Tim Howard: 7. Had little to do for most of the night, but kept alert and got down well to save a late Rodolph Austin chance. Mr. Reliable.
Fabian Johnson: 7.5. Was really quite good in the first half, both getting forward and defensively. Was less attacking in the second half, but continued to hold down his side of the field.
Carlos Bocanegra: 8. Had a very good game after missing out in Jamaica. The only foot he put wrong was flubbing a volley in the 22nd minute.
Geoff Cameron: 7.5. Very tidy game for him. Never looked troubled, and was very confident on the ball, which he saw a lot of, as Jamaica didn’t challenge our center backs in possession.
Steve Cherundolo: 8.5. His work with Zusi was just excellent. The two of them created multiple scoring opportunities, and Cherundolo’s defensive awareness never wavered in the second half. I wish he were younger, so he could play another ten years.
Danny Williams: 7.5. Looked much more comfortable than in previous appearances, playing in his preferred position. Was immaculate in quashing Jamaican attacks through the center, and was a key cog in the U.S. dominance of possession in the first half. Also looked decent when pushed wide late on.
Jose Torres: 7.5. Like Williams, was a key part in keeping possession in the first half. Also worked very hard to get back defensively. He’d probably have liked to do more going forward, but this was still a comeback performance for him.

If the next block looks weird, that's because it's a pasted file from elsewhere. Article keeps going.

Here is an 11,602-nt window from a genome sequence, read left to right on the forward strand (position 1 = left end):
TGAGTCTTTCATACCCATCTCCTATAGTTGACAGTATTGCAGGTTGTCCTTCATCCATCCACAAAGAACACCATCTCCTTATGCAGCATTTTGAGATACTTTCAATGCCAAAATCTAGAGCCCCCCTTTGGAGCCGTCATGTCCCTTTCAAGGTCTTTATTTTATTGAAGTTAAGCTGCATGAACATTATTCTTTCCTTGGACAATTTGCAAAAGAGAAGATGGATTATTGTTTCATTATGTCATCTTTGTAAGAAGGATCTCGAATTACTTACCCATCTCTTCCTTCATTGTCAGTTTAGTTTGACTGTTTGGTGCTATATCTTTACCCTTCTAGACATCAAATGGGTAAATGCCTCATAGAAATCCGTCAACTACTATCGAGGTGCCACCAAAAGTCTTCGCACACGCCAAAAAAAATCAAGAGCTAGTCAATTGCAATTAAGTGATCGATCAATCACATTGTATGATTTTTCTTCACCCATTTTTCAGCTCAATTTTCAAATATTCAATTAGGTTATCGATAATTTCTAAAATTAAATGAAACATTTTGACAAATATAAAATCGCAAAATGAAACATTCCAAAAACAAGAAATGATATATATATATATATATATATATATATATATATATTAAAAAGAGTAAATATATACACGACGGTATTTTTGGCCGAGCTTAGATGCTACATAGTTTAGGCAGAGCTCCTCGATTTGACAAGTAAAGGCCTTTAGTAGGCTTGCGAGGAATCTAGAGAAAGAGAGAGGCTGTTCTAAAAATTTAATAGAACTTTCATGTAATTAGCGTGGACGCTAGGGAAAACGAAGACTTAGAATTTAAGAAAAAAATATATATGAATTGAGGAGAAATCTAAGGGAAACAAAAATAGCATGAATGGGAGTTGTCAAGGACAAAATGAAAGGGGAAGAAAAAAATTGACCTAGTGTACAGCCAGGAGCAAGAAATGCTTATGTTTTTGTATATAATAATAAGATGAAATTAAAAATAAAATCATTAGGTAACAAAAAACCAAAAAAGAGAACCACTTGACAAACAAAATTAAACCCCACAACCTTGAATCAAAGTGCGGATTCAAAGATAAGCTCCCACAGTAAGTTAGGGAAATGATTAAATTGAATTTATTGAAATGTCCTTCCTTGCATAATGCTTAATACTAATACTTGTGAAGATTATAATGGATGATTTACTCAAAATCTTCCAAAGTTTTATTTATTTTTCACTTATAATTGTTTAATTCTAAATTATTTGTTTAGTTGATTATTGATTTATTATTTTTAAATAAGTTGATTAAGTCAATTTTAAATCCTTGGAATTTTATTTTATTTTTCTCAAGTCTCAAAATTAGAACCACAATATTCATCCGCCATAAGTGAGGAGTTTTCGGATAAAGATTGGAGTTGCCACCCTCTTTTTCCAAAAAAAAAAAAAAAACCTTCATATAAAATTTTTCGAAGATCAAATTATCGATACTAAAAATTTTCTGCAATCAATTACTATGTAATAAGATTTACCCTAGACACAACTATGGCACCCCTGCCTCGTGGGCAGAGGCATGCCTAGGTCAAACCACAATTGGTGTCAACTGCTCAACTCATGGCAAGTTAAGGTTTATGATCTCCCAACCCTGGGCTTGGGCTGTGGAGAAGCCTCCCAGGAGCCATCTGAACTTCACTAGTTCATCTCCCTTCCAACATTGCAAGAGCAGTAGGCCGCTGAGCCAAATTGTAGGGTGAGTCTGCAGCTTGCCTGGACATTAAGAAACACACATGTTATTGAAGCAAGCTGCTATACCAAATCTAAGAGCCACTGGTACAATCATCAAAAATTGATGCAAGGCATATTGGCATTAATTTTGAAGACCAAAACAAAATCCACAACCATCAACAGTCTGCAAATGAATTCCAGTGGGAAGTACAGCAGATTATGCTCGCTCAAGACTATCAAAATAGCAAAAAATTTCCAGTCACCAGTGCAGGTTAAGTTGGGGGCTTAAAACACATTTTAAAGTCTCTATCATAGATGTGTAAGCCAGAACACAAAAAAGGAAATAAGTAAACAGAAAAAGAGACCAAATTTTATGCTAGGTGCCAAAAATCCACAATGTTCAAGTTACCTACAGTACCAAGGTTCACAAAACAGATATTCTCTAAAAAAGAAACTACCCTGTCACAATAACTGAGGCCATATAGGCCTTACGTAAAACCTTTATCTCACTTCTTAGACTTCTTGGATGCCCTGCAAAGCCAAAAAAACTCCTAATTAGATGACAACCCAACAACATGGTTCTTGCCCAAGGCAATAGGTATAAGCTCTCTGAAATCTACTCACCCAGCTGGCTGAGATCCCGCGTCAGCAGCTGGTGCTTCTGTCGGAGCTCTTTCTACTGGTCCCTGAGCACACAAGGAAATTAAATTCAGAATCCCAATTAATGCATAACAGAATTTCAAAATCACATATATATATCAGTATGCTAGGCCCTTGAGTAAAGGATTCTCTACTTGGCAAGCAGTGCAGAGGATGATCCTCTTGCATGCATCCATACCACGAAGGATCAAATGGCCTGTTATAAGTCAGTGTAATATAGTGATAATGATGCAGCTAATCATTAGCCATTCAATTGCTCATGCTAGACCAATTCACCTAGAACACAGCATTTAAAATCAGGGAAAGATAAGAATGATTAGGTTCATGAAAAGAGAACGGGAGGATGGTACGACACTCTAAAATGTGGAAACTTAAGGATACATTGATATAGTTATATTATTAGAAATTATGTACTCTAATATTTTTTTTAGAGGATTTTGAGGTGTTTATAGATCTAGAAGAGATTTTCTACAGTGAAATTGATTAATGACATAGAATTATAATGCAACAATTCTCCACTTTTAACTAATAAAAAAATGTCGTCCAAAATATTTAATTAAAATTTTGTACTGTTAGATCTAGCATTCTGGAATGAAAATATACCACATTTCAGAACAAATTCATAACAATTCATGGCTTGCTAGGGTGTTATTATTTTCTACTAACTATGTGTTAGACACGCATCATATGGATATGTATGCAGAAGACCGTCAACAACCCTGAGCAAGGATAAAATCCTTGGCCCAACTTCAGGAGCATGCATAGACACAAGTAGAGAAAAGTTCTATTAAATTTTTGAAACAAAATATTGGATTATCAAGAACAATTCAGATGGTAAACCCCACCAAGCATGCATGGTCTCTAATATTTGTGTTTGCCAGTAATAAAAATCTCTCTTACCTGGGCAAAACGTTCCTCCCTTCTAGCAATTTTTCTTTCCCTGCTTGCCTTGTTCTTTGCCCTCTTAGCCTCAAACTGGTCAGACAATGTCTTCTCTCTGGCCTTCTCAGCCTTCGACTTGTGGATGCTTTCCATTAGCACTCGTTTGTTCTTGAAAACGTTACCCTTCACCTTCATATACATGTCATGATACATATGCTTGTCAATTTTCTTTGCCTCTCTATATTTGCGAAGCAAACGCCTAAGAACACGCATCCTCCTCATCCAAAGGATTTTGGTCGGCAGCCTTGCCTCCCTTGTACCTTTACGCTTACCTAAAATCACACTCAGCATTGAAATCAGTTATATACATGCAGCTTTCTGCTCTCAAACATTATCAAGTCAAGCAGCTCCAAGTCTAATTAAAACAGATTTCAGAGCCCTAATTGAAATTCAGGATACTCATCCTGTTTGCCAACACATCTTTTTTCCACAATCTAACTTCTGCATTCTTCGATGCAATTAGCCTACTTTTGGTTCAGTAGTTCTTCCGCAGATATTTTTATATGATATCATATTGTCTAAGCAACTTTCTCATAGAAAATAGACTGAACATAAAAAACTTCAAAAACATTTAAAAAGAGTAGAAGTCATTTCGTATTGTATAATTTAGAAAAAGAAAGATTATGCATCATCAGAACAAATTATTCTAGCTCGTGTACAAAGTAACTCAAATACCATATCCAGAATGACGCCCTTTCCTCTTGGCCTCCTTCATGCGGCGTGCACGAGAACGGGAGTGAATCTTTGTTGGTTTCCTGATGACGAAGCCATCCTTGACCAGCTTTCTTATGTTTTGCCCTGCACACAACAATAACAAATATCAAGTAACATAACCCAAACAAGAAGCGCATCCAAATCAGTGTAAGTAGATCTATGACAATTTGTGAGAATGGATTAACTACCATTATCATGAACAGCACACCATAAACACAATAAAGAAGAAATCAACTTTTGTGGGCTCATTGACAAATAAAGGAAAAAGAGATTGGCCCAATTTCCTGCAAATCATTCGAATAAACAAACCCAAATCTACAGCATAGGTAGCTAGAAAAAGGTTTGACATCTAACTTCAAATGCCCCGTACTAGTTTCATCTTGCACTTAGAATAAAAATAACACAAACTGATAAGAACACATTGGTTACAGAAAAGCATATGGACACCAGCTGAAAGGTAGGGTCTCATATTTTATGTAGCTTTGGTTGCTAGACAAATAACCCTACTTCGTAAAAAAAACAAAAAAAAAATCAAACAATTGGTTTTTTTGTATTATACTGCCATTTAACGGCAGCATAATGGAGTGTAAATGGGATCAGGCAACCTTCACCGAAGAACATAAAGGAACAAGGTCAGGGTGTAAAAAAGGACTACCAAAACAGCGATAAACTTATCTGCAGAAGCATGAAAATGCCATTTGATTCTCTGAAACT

Jermaine Jones: 6.5. The least composed of his midfield mates. Too willing to use physicality (i.e. he fouls too much). Still, worked hard without the ball and to maintain possession when the U.S. had it, and had a couple of good one-touch passes going forward.
Graham Zusi: 8. Had a mind-meld working with Cherundolo. Would have been man-of-the-match had he taken his scoring opportunities. Deserves more minutes in the future.
Clint Dempsey: 6. Some of you (many of you?) will say this is too high, as his touch was off in the first half, and he dropped too deep, and little he tried came off, but in the second half, he did a lot of smart things to retain possession and get the ball back, something his compatriots weren’t doing well enough.
Herculez Gomez: 7.5. Personally, I love this guy. He works so hard! Scored the goal, obviously, but was otherwise kind of a nearly-man, getting close to scoring or assisting a few times, but never quite having it come off. Is clearly ahead of Altidore at this point, and deservedly so, regardless of club form.
Brek Shea (for Torres, 67′): 5. The U.S. had already been looking less composed and assured before his entry, but removing Torres exacerbated that. Was indecisive offensively, but played some smart soccer to waste time late.
Maurice Edu (for Zusi, 72′): 6. His fresh legs helped stabilize the U.S. somewhat. Did fairly well without doing anything of note.
Jozy Altidore (for Gomez, 80′): 4. Tried to do too much. Gave the ball away when trying to keep it was paramount. He’s a better player than he’s shown for the U.S. of late; I wish I knew how to get him firing.